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Supermicro C7Z87-OCE (Intel Z87) Motherboard Review - Benchmarks - Test System Setup and Overclocking

Supermicro C7Z87-OCE (Intel Z87) Motherboard Review
With a strong name in the server environment, we see how Supermicro goes with its new consumer orientated Z87 motherboard, the C7Z87-OCE. (NASDAQ:SMCI)
| Socket LGA 1150 in Motherboards | Posted: Aug 1, 2013 2:03 pm
TweakTown Rating: 92%Manufacturer: Supermicro

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We would like to thank the following companies for supplying and supporting us with our test system hardware and equipment: Intel, ASUS, MSI, Western Digital, MemoRight and Corsair.

 

We've got a number of boards in our graphs here today starting with the Supermicro C7Z87-OCE, which we will be running at stock and overclocked speeds - the latter information we'll cover in just a moment. Along with that, though, we've also got the ASRock Z87E-ITX, ASRock Z87 OC FORMULA and GIGABYTE Z87X-OC to round off the Z87 list.

 

Along with those boards, we've also got the Z77 based MSI Z77A-GD65 Gaming and X79 based GIGABYTE X79S-UP5-Wi-Fi to finish things off.

 

While Supermicro have focused on the overclocking side of things in both a naming and feature point of views, I have to be completely honest when I say I didn't expect big things from the board when it comes to overclocking. The BIOS was one reason, while the other was the fact that this area feels very new to Supermicro. As always, though, we headed in to see just what we could do.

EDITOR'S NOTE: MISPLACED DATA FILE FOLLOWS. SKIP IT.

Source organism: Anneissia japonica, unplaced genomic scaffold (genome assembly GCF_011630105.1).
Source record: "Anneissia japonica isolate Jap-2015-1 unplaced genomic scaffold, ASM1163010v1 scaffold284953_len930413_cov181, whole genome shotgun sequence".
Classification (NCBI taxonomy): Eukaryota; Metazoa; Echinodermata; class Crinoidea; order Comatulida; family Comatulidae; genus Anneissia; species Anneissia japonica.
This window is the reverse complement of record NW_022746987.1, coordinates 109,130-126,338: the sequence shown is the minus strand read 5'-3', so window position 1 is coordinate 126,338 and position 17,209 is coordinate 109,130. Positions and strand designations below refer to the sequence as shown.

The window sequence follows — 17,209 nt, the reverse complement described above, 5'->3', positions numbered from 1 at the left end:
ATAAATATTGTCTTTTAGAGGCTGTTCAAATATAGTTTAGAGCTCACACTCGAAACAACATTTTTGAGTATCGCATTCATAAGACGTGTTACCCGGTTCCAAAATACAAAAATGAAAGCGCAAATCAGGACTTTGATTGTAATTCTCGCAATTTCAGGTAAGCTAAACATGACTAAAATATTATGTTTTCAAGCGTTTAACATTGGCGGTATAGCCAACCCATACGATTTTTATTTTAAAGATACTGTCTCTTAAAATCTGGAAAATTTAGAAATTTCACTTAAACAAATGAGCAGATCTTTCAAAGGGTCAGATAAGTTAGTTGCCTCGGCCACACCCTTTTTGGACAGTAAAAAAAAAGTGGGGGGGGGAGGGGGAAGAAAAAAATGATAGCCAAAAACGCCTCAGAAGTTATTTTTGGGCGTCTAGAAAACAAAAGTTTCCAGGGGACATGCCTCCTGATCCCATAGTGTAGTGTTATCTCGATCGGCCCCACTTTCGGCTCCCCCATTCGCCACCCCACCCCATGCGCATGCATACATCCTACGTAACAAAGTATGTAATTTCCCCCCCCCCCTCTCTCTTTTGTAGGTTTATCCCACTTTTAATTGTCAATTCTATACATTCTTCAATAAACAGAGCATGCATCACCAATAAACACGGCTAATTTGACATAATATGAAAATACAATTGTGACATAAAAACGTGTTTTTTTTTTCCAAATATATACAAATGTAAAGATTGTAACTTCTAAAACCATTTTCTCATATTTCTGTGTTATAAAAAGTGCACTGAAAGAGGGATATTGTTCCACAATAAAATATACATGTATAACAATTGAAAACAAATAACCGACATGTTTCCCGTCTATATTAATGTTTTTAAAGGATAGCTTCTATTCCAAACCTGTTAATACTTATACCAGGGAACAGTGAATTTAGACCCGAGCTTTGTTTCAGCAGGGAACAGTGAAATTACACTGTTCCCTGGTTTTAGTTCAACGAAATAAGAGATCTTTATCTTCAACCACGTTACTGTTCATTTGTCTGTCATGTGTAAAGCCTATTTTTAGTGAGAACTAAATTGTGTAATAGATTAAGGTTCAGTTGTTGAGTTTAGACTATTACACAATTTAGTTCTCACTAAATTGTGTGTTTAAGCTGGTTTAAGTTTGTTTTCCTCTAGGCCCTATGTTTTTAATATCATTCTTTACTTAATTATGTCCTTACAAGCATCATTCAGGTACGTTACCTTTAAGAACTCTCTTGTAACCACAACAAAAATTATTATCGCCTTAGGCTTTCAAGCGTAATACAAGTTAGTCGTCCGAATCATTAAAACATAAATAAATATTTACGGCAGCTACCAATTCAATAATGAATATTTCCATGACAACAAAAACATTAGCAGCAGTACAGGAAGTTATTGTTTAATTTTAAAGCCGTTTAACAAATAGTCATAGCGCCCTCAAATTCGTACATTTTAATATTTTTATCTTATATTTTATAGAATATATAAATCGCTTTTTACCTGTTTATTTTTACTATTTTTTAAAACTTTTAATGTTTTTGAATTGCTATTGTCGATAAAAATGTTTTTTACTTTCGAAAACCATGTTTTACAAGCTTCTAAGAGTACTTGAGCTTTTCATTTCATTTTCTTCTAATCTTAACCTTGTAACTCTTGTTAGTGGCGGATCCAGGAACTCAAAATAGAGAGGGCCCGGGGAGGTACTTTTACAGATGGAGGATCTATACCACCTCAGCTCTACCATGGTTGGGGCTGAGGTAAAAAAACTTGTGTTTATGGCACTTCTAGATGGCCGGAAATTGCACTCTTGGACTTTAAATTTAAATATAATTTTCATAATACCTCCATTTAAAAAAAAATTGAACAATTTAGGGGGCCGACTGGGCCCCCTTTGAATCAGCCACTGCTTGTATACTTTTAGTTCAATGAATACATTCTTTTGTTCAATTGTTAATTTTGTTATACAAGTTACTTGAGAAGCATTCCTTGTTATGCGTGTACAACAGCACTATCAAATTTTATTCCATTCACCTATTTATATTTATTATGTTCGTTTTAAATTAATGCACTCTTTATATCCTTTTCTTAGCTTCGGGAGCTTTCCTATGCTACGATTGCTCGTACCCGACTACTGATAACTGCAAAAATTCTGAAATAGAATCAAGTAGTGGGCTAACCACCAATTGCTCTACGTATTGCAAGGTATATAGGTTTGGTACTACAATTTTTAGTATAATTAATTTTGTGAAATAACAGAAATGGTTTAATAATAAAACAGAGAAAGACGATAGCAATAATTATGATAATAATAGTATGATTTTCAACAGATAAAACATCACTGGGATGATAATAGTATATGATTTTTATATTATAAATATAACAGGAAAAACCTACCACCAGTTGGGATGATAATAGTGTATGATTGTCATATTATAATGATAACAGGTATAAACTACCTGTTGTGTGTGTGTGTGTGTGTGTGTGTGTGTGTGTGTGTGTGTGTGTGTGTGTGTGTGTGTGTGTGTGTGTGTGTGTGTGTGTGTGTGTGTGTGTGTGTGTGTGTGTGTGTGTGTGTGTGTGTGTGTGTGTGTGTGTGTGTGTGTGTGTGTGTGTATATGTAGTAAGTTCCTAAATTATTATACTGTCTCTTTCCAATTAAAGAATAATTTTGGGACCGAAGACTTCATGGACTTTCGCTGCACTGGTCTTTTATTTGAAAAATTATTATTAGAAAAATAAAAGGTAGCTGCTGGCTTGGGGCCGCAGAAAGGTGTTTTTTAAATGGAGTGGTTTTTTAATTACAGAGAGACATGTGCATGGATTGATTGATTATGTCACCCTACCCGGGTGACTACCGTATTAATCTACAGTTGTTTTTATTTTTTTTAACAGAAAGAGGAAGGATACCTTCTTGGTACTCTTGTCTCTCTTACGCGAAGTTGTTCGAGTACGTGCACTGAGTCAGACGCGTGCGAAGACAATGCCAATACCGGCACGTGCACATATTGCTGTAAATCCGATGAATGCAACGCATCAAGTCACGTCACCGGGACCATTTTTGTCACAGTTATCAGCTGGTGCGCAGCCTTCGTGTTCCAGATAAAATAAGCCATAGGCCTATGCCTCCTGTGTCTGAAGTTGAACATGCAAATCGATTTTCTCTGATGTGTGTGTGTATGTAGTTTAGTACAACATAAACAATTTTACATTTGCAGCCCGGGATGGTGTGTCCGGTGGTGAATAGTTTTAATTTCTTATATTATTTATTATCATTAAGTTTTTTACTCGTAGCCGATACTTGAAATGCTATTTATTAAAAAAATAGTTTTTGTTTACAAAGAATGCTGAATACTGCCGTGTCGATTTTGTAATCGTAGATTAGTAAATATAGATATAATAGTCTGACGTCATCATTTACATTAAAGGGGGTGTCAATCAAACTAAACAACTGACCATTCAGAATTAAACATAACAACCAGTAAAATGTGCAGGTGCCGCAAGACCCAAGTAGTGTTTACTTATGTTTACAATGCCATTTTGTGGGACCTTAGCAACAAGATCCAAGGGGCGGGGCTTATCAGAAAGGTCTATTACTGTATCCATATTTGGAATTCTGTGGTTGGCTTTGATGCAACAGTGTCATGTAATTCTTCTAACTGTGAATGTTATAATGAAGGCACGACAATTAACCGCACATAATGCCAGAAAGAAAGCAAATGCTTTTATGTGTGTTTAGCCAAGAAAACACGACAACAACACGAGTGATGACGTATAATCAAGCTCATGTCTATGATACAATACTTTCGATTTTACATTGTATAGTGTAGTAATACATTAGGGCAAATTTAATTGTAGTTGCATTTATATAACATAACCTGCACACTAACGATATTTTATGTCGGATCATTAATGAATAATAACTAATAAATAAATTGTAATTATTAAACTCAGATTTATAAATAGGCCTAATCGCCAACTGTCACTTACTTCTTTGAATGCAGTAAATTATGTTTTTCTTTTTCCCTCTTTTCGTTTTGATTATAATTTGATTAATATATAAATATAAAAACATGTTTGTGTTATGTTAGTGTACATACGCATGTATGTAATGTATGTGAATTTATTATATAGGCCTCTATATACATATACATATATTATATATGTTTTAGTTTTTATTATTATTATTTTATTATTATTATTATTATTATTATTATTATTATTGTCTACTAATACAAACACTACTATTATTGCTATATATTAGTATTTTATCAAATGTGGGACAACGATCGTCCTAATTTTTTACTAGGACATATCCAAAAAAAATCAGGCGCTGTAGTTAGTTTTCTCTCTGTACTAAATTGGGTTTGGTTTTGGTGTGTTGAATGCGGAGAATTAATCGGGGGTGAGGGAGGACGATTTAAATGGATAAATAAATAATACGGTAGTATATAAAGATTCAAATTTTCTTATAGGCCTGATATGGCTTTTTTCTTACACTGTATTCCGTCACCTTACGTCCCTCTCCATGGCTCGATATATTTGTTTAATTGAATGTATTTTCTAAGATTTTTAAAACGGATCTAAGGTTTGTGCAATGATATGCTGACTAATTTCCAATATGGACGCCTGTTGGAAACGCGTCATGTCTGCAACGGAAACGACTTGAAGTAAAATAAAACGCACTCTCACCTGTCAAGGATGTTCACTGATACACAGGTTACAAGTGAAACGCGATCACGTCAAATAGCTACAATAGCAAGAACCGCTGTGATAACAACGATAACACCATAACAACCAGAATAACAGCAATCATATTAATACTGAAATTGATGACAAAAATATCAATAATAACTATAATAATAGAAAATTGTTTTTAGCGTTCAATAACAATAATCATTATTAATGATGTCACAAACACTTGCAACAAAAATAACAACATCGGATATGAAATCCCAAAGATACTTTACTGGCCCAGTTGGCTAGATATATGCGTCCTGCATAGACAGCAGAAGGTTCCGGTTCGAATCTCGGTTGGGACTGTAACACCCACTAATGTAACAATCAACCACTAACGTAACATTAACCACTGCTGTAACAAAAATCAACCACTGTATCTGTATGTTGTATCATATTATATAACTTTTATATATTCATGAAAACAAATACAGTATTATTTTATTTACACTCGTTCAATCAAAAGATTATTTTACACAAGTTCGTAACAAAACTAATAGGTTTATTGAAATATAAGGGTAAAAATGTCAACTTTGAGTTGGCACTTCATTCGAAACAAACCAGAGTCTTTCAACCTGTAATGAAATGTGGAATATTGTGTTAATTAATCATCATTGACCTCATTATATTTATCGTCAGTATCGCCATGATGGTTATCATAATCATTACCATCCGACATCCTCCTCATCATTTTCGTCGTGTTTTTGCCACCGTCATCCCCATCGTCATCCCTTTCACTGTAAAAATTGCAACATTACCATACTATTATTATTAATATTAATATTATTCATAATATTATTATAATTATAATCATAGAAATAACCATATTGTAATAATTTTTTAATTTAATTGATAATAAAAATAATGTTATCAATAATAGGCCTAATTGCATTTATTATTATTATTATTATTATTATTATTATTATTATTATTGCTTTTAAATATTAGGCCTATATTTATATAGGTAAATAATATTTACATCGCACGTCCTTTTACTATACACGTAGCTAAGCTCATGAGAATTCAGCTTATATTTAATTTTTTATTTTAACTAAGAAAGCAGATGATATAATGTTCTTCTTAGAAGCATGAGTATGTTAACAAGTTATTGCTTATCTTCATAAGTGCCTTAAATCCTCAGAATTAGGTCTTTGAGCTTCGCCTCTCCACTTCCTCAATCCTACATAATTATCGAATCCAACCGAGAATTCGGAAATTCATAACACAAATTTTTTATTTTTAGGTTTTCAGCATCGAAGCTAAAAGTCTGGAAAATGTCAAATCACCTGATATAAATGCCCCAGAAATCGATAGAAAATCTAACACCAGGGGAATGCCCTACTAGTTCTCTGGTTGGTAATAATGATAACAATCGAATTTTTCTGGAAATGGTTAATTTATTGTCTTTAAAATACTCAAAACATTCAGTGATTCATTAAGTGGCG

Initially we had some problems with the settings being applied properly in Windows. When the CPU was placed under load, it wouldn't move to the speed we had set. If we used only one core, though, it would jump up to the set speed with no problem. Talking to Supermicro, the issue was the IA Core Current Max (1/8 Amp) not being high enough. Once we got this adjusted, we didn't have any problems.

 

When it came to the overclocking, the numbers started off looking great. We managed to get 4.8GHz up and running with no issue. Media Espresso and Hyper Pi ran with no problem. As we moved through our testing, though, we ran into problems under both 3DMark 11 and PCMark 7. Because of that we had to head back into the BIOS to do a bit more tweaking and more than likely lower the clock speed.

 

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After a while we ended up with a final overclock of 4589.91 MHz or 4.59GHz, as shown in our graphs here today. Considering we had 4.8GHz stable under some of our more intensive benchmarks, we wouldn't be surprised if we could achieve that speed on this board. The problem is the BIOS, though. It's really just not user-friendly at all when it comes to overclocking and not having a UEFI design, something we've become extremely accustom to seeing, we have to say that it's lacking in many ways. We'll cover our overall feelings on the BIOS, though, when we wrap the board up on the final page.

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